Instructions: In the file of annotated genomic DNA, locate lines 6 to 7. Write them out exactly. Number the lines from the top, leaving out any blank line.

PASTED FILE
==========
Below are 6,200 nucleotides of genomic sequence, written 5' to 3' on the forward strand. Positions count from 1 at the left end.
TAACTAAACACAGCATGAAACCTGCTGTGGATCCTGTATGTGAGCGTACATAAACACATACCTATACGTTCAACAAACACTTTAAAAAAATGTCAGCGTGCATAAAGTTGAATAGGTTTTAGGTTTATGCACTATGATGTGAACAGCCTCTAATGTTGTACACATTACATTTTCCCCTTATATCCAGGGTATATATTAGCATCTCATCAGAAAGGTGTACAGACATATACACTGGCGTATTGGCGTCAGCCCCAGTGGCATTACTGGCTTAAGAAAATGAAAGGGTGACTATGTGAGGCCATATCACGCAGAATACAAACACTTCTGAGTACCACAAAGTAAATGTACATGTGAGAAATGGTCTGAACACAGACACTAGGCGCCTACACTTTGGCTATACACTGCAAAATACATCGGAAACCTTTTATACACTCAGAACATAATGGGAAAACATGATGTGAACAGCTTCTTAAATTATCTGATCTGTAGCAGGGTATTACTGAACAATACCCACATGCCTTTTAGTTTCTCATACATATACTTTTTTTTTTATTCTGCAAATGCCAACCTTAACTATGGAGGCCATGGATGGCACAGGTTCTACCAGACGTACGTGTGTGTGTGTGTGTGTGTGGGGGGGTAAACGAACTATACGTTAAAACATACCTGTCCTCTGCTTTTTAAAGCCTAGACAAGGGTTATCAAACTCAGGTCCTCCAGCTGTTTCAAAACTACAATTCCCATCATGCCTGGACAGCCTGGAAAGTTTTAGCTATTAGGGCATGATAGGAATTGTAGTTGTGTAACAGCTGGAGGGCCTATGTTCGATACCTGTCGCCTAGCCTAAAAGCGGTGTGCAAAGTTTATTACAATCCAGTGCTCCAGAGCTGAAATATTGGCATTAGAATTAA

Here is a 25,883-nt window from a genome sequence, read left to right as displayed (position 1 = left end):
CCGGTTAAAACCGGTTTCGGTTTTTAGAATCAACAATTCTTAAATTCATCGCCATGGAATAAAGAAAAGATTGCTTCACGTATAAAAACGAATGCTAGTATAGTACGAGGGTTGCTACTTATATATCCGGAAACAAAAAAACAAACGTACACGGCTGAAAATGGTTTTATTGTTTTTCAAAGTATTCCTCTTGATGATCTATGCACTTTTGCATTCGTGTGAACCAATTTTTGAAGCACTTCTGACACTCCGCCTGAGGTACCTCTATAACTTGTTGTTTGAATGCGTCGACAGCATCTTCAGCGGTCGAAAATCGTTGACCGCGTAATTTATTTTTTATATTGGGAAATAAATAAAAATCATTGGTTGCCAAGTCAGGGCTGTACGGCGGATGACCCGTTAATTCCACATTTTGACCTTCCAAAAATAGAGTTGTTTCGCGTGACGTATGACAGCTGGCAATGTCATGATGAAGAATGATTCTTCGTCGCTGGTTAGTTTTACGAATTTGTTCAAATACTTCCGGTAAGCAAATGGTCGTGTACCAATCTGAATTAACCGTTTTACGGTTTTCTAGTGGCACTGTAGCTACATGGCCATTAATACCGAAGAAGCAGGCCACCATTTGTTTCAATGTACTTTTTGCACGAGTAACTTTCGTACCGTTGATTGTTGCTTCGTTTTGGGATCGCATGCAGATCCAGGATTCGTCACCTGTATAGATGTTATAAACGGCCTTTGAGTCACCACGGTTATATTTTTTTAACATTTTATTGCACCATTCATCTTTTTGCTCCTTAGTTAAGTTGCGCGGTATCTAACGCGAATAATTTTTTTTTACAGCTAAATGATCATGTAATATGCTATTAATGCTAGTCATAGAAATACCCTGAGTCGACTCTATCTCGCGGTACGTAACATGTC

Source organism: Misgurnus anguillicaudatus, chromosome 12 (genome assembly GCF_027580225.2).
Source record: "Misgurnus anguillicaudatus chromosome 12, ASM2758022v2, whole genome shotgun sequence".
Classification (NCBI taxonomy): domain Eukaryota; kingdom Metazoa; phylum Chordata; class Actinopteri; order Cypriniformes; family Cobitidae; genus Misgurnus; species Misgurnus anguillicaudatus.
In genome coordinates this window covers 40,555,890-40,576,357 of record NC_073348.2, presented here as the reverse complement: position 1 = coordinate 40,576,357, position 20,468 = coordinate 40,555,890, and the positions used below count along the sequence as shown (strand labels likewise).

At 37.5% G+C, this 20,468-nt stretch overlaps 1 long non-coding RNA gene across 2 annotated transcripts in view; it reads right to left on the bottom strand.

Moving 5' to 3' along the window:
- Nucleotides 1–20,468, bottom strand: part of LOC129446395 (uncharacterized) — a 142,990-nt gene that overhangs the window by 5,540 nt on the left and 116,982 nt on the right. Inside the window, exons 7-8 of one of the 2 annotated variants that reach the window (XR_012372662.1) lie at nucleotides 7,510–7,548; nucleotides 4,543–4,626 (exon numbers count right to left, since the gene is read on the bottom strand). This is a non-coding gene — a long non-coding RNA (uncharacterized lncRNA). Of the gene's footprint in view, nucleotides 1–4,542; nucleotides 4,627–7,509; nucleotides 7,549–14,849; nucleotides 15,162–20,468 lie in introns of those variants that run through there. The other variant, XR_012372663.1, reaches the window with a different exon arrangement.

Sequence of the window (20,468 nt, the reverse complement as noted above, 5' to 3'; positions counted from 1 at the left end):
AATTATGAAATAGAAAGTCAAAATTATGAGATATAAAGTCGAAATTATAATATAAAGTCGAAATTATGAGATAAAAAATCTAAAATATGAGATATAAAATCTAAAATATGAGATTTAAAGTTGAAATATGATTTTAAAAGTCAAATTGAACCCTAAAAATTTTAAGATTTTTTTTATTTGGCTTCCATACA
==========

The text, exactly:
Source record: "Misgurnus anguillicaudatus chromosome 12, ASM2758022v2, whole genome shotgun sequence".
Classification (NCBI taxonomy): domain Eukaryota; kingdom Metazoa; phylum Chordata; class Actinopteri; order Cypriniformes; family Cobitidae; genus Misgurnus; species Misgurnus anguillicaudatus.